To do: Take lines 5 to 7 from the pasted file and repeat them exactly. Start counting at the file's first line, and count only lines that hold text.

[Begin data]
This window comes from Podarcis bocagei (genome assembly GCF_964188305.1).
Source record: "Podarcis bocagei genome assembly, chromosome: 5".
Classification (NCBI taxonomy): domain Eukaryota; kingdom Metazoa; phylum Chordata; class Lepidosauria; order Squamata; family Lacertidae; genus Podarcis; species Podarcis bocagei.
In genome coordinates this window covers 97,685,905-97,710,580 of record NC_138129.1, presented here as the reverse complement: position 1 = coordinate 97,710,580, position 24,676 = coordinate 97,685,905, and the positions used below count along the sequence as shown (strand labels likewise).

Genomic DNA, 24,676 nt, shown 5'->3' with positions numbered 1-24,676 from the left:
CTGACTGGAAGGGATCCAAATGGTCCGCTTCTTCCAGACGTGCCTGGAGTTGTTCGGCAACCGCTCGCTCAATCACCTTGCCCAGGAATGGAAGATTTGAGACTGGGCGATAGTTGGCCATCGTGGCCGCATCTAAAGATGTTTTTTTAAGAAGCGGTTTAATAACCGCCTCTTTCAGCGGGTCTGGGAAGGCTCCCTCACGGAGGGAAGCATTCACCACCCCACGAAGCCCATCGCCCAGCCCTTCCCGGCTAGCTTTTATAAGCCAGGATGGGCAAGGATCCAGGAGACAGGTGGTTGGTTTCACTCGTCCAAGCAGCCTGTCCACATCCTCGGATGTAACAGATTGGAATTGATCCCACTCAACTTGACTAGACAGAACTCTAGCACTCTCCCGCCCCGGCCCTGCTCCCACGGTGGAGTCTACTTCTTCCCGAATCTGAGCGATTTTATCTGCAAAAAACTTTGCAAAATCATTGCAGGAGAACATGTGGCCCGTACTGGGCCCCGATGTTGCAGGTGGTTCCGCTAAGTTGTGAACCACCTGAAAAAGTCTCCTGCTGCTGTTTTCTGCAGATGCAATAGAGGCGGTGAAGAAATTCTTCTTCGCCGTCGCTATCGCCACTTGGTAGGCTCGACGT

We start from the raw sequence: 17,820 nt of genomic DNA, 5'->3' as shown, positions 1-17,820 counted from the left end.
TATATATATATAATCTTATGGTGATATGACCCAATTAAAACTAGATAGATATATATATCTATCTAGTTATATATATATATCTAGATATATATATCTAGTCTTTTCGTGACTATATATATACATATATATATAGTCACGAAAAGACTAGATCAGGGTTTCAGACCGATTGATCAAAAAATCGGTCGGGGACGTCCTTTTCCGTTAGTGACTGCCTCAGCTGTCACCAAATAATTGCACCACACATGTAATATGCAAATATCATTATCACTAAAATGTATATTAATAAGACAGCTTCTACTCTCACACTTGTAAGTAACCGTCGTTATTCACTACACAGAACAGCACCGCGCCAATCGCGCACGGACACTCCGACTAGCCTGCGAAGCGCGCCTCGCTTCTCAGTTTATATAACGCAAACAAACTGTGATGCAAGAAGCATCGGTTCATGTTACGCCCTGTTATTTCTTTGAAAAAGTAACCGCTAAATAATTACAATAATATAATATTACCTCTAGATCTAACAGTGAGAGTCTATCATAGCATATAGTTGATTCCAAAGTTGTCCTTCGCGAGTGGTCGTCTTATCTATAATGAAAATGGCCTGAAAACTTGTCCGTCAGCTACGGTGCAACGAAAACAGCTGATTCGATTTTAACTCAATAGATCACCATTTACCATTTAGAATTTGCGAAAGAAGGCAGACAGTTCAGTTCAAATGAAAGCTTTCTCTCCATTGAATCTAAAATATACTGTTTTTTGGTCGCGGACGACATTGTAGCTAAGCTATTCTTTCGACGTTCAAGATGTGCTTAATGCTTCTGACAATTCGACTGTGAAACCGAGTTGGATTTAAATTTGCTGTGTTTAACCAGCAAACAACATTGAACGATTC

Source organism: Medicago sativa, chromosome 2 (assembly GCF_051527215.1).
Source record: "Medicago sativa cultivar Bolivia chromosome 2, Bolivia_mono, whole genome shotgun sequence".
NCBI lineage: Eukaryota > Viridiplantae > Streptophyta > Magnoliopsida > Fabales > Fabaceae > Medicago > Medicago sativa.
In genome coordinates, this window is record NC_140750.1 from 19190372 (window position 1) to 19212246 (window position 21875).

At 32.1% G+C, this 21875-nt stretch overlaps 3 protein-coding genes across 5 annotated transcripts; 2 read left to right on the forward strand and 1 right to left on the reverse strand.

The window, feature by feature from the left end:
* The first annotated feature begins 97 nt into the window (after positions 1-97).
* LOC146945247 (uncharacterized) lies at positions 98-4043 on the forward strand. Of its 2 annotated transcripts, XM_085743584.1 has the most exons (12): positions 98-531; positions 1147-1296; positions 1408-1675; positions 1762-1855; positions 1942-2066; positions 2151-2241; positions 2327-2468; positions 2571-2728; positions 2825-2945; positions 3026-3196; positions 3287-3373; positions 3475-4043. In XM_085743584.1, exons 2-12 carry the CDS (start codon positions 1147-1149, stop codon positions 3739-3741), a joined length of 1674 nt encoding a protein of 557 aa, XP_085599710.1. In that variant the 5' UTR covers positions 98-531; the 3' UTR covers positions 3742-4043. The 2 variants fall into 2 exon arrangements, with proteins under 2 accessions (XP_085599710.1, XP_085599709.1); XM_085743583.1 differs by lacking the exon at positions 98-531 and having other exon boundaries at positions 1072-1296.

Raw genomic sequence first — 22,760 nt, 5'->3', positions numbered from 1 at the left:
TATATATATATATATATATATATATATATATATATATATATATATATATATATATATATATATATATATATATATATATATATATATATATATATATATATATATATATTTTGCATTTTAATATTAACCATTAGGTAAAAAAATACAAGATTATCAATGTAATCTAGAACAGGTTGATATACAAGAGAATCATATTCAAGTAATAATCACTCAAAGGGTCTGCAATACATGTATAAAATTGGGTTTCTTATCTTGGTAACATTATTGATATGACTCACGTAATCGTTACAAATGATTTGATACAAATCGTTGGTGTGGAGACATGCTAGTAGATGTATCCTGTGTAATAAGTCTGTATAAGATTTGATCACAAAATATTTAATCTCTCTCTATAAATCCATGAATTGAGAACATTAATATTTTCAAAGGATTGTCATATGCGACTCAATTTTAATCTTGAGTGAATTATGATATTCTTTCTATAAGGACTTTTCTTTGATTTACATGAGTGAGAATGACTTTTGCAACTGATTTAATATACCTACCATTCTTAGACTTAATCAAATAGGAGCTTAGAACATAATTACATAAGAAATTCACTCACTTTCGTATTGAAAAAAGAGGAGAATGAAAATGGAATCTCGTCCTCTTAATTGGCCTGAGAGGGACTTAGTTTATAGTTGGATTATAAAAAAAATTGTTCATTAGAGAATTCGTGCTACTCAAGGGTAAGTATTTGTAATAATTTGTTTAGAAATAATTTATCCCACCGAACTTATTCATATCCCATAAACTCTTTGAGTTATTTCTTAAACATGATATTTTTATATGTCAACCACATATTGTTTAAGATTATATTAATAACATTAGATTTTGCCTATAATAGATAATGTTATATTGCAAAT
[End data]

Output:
Genomic DNA, 24,676 nt, shown 5'->3' with positions numbered 1-24,676 from the left:
CTGACTGGAAGGGATCCAAATGGTCCGCTTCTTCCAGACGTGCCTGGAGTTGTTCGGCAACCGCTCGCTCAATCACCTTGCCCAGGAATGGAAGATTTGAGACTGGGCGATAGTTGGCCATCGTGGCCGCATCTAAAGATGTTTTTTTAAGAAGCGGTTTAATAACCGCCTCTTTCAGCGGGTCTGGGAAGGCTCCCTCACGGAGGGAAGCATTCACCACCCCACGAAGCCCATCGCCCAGCCCTTCCCGGCTAGCTTTTATAAGCCAGGATGGGCAAGGATCCAGGAGACAGGTGGTTGGTTTCACTCGTCCAAGCAGCCTGTCCACATCCTCGGATGTAACAGATTGGAATTGATCCCACTCAACTTGACTAGACAGAACTCTAGCACTCTCCCGCCCCGGCCCTGCTCCCACGGTGGAGTCTACTTCTTCCCGAATCTGAGCGATTTTATCTGCAAAAAACTTTGCAAAATCATTGCAGGAGAACATGTGGCCCGTACTGGGCCCCGATGTTGCAGGTGGTTCCGCTAAGTTGTGAACCACCTGAAAAAGTCTCCTGCTGCTGTTTTCTGCAGATGCAATAGAGGCGGTGAAGAAATTCTTCTTCGCCGTCGCTATCGCCACTTGGTAGGCTCGACGT

We start from the raw sequence: 17,820 nt of genomic DNA, 5'->3' as shown, positions 1-17,820 counted from the left end.